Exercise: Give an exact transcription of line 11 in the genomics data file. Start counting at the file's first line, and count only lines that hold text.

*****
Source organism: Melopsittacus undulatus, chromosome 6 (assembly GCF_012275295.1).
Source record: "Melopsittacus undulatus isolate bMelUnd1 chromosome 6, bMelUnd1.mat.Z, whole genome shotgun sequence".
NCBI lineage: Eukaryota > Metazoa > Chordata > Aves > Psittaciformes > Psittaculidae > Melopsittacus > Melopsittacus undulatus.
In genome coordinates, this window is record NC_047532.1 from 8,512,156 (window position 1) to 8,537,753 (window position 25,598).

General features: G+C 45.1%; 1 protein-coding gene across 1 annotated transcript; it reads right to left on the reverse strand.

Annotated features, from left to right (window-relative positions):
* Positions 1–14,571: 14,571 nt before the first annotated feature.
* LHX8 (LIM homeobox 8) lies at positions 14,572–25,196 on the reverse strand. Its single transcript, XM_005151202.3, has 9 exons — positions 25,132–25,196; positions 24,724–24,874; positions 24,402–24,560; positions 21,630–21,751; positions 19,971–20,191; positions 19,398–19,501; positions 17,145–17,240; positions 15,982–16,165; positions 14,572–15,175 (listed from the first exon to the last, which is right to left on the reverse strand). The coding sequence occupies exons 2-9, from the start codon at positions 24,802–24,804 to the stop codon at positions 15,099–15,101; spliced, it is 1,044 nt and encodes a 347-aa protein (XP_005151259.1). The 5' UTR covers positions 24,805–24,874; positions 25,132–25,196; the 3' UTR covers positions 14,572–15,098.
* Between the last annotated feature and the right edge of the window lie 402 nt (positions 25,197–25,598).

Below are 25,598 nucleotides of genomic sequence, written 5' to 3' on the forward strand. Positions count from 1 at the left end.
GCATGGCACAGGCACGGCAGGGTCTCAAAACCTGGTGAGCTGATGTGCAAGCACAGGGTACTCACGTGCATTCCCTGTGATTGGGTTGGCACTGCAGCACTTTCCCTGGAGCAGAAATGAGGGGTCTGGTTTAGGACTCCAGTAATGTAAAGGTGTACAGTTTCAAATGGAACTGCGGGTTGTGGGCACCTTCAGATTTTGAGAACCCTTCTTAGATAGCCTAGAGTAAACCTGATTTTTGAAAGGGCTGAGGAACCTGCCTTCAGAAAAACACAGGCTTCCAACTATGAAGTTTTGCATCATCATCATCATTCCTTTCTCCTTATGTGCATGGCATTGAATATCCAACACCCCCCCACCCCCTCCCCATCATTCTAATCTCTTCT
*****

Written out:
GCATGGCACAGGCACGGCAGGGTCTCAAAACCTGGTGAGCTGATGTGCAAGCACAGGGTACTCACGTGCATTCCCTGTGATTGGGTTGGCACTGCAGCACTTTCCCTGGAGCAGAAATGAGGGGTCTGGTTTAGGACTCCAGTAATGTAAAGGTGTACAGTTTCAAATGGAACTGCGGGTTGTGGGCACCTTCAGATTTTGAGAACCCTTCTTAGATAGCCTAGAGTAAACCTGATTTTTGAAAGGGCTGAGGAACCTGCCTTCAGAAAAACACAGGCTTCCAACTATGAAGTTTTGCATCATCATCATCATTCCTTTCTCCTTATGTGCATGGCATTGAATATCCAACACCCCCCCACCCCCTCCCCATCATTCTAATCTCTTCT